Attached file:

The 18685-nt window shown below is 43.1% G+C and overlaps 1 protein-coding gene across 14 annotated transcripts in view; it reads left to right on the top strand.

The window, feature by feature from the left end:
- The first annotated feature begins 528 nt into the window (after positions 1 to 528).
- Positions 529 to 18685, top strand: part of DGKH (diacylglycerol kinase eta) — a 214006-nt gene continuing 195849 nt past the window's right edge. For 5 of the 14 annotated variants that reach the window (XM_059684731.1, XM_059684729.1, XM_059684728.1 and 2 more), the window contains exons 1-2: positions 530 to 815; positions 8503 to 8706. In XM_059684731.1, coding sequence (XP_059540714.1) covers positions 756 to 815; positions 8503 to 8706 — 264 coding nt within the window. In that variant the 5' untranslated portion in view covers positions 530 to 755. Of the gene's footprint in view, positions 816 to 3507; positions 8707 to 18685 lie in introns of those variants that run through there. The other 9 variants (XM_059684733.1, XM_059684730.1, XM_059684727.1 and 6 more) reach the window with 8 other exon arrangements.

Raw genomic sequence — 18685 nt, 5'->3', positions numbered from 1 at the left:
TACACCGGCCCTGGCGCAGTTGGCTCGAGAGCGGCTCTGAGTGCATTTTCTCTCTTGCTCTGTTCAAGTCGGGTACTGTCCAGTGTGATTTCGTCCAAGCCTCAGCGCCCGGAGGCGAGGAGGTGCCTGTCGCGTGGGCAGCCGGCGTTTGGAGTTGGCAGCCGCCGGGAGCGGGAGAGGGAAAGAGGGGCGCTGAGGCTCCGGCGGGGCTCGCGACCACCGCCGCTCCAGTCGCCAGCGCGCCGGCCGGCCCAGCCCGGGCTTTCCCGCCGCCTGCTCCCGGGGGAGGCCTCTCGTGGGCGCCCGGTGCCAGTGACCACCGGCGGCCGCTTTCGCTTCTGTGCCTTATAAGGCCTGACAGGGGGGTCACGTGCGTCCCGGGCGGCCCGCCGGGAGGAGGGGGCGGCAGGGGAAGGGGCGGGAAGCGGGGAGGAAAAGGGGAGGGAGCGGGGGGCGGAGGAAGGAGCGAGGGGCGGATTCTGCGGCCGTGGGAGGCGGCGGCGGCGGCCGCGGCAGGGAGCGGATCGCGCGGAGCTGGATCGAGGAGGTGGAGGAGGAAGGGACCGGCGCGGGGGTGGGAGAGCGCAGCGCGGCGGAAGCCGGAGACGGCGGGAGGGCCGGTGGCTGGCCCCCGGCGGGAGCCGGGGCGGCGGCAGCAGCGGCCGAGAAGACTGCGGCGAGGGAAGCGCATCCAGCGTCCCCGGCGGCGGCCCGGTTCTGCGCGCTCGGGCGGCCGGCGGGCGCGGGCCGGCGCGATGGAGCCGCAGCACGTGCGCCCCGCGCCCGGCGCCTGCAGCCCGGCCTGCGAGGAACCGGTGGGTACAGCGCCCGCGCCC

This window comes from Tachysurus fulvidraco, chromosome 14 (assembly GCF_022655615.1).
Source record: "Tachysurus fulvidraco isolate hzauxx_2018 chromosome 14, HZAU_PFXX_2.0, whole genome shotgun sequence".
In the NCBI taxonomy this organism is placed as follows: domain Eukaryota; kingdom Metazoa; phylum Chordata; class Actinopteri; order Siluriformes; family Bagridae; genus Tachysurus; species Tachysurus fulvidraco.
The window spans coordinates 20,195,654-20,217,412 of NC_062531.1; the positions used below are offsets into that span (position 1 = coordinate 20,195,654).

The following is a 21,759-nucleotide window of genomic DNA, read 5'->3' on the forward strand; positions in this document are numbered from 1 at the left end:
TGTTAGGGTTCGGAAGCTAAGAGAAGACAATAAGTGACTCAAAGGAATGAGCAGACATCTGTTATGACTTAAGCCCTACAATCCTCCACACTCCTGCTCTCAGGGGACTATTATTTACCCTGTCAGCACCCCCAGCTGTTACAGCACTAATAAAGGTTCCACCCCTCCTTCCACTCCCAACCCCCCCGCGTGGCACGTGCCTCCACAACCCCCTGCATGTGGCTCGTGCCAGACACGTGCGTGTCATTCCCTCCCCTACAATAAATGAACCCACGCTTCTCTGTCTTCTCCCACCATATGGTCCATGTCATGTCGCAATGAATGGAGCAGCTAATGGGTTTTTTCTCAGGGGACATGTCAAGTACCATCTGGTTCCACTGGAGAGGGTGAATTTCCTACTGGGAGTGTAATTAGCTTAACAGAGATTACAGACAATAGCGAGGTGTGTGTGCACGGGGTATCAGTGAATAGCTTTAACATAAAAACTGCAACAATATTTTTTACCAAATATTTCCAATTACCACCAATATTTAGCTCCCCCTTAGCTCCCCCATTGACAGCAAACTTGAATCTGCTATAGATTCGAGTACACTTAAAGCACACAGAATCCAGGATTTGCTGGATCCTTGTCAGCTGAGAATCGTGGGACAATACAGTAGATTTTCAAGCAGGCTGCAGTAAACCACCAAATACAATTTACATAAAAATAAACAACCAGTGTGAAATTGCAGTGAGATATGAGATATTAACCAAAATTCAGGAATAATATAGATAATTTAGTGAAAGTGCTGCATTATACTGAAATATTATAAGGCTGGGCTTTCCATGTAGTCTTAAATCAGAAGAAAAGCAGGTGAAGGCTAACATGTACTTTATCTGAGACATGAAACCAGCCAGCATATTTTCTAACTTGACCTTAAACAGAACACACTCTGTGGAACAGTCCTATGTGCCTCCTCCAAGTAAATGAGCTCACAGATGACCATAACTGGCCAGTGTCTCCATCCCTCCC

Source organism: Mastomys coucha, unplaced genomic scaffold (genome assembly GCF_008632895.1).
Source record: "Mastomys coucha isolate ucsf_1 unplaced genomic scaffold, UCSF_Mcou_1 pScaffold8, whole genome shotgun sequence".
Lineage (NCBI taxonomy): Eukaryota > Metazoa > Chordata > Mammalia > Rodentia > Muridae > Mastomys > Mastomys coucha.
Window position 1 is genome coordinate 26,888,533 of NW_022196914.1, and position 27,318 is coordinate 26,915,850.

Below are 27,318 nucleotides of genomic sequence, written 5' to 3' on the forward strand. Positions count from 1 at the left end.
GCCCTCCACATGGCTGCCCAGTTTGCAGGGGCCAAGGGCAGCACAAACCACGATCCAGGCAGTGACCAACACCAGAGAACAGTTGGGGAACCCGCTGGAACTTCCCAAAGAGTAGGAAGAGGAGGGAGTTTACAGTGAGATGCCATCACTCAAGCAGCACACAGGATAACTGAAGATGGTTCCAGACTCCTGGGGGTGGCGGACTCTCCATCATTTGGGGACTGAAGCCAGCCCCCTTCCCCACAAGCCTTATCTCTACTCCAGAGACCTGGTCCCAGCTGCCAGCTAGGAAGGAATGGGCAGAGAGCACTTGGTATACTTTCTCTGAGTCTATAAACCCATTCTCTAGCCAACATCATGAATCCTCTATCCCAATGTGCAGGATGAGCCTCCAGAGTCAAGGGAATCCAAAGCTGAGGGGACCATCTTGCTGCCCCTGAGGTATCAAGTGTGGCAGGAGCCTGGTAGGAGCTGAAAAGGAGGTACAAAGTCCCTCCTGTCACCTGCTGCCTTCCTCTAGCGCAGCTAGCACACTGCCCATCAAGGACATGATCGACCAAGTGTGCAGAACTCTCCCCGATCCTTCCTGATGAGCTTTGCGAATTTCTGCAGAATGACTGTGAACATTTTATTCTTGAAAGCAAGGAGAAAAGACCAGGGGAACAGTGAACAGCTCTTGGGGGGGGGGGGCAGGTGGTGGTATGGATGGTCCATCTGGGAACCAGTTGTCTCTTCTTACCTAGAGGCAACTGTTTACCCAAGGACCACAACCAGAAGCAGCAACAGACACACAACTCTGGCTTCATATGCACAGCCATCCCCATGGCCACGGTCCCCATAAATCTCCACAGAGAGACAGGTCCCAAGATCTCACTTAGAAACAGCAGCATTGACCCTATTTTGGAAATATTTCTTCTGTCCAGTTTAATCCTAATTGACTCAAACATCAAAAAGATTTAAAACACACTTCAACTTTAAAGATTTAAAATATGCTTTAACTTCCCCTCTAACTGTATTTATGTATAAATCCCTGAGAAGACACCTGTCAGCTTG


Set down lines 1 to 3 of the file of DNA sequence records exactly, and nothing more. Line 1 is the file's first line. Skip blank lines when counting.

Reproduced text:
The 18685-nt window shown below is 43.1% G+C and overlaps 1 protein-coding gene across 14 annotated transcripts in view; it reads left to right on the top strand.

The window, feature by feature from the left end:
- The first annotated feature begins 528 nt into the window (after positions 1 to 528).